Academic/career counseling services
Employment services for current students
If students come back for a second year, that suggests they are satisfied and able to succeed. The schools with satisfied freshmen should score above that dark gray 50% mark.
How many people transfer out of Central Methodist University - College of Graduate and Extended Studies within 8 years of entering? If you're considering a school with lots of transfers, be sure to find out why it was a bad fit for so many other students!
We took a close look lagging success for students with financial need in a case study. Here's a chance to compare schools based on student successes with a better appreciation of how circumstances may impact success. One word of caution: the statistics for some categories may consist of only a handful of students -- see the details by hovering or long-pressing on the bars.
Even if you don't need financial aid, the ability of past students to successfully repay loans speaks to the value of the education received.
The default rate is the percentage of students who are already delinquent on their loans within three years of leaving the school. If a school has a high default rate, that sends an alarm out that the students' educations are not sufficient to earn enough to repay those loans. Read below for details on the typical loan burden, and keep in mind that a low default rate may be more important than loan amounts in predicting your future success.
At Central Methodist University - College of Graduate and Extended Studies, 67% of full-time degree-seeking freshmen receive federal student loans, averaging $3,668 each in just the freshman year. We have much more details about the full loan burden students experience in our Cost and Financial Aid Section.
The blue curve shows the earnings of this school's alumni -- so a high curve indicates this school is setting its students up for success!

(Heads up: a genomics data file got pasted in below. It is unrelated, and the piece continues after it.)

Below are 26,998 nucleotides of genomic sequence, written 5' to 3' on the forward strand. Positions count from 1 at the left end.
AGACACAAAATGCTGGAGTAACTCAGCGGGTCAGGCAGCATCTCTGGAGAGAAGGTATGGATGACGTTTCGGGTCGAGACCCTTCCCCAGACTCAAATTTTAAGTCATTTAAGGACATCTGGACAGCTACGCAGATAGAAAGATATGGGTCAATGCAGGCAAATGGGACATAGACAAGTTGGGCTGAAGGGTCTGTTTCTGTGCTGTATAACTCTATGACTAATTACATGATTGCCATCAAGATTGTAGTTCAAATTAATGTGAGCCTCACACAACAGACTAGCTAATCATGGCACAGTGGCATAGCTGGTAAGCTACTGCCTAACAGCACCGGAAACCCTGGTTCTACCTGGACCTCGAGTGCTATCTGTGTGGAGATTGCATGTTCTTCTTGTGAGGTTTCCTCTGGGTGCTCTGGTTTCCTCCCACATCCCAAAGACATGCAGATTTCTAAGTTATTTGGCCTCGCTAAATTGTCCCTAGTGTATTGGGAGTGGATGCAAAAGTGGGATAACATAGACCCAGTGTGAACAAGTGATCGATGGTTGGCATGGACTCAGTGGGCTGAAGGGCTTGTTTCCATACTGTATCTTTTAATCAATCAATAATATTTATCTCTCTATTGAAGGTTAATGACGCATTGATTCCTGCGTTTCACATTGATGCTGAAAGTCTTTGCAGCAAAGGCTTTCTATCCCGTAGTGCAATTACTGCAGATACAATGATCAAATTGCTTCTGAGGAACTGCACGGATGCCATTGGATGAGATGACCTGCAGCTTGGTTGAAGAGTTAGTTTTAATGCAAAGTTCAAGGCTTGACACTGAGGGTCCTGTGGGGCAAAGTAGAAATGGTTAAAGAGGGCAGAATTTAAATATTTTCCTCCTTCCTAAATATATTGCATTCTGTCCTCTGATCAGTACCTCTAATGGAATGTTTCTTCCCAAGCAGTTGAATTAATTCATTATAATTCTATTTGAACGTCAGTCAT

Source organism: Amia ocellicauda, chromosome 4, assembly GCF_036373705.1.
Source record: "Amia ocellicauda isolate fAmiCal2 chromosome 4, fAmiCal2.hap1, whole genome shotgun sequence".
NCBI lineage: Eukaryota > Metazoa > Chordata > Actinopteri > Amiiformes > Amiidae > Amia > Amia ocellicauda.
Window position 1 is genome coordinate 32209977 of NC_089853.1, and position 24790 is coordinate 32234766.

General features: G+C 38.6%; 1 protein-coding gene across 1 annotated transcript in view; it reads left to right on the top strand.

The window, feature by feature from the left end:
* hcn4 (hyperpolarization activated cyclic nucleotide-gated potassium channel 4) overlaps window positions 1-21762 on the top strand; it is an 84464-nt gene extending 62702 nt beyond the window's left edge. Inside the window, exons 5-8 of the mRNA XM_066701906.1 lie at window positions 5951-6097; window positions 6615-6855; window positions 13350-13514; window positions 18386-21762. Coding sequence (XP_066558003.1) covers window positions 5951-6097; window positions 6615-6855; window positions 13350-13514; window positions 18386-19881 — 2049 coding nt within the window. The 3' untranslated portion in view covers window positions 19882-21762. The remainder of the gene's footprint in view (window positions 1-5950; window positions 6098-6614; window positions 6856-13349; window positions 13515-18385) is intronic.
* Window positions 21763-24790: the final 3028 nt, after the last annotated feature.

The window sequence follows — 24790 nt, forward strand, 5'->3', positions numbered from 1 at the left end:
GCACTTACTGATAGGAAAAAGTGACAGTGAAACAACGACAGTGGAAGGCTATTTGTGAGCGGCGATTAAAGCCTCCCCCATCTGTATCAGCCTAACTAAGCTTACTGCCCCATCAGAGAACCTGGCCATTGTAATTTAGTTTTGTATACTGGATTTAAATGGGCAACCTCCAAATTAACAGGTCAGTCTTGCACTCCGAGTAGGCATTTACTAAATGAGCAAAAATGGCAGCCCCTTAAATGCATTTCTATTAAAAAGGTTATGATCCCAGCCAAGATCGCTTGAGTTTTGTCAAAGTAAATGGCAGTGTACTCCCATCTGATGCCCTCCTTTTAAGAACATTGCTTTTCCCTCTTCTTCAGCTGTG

How might your earnings compare with other people your age? Opportunity Insights used IRS data to track almost every person born in the US in the years 1980 to 1991, and they ranked the mean (average) 2014 earnings of students who attended Central Methodist University - College of Graduate and Extended Studies in comparison to all people in the US the same age. Although this data is now a little old, the scope of this project was awesome and gives us a glimpse at alumni performance that we cannot find until a new study of this incredible magnitude is performed.
The Equality Project found that by age 34, people's relative earnings had leveled off, so it's a good assumption that approximately 58% of the population will earn less than Central Methodist University - College of Graduate and Extended Studies alumni.
You might notice a little earnings dip at young ages for some of the top bachelor's institutions. This coincides with the years that many alumni may be in graduate school and earning less.
We may wonder if, as a result of attending a given college, we will have a better chance for higher earnings. Opportunity Insights sought to answer this question by following the wealth story of every student for whom income information was available.
Opportunity Insights studied groups of all children born in the US in the same year for each birth year from 1980 to 1991. This grouping included every single US child who had a valid SSN or ITIN (tax identification number) and could be linked to parents with non-negative income.
The incomes of all families in a birth year group are measured when the child is 15-19 and these incomes are averaged. The calculated incomes from all families in the group were arranged from smallest to largest, and divided into five groups of equal size. On the left of the diagram, you can see the relative distribution of Central Methodist University - College of Graduate and Extended Studies's students between the family income divided into fifths formed by looking at the entire US group.
In 2014, all people from the same birth year were divided into a new set of five groups that were determined by their individual labor earnings for that year. The students from this birth year who primarily attended Central Methodist University - College of Graduate and Extended Studies between the ages of 19 and 22 were divided into these five groups, and the percent in each group is shown on the right of the diagram.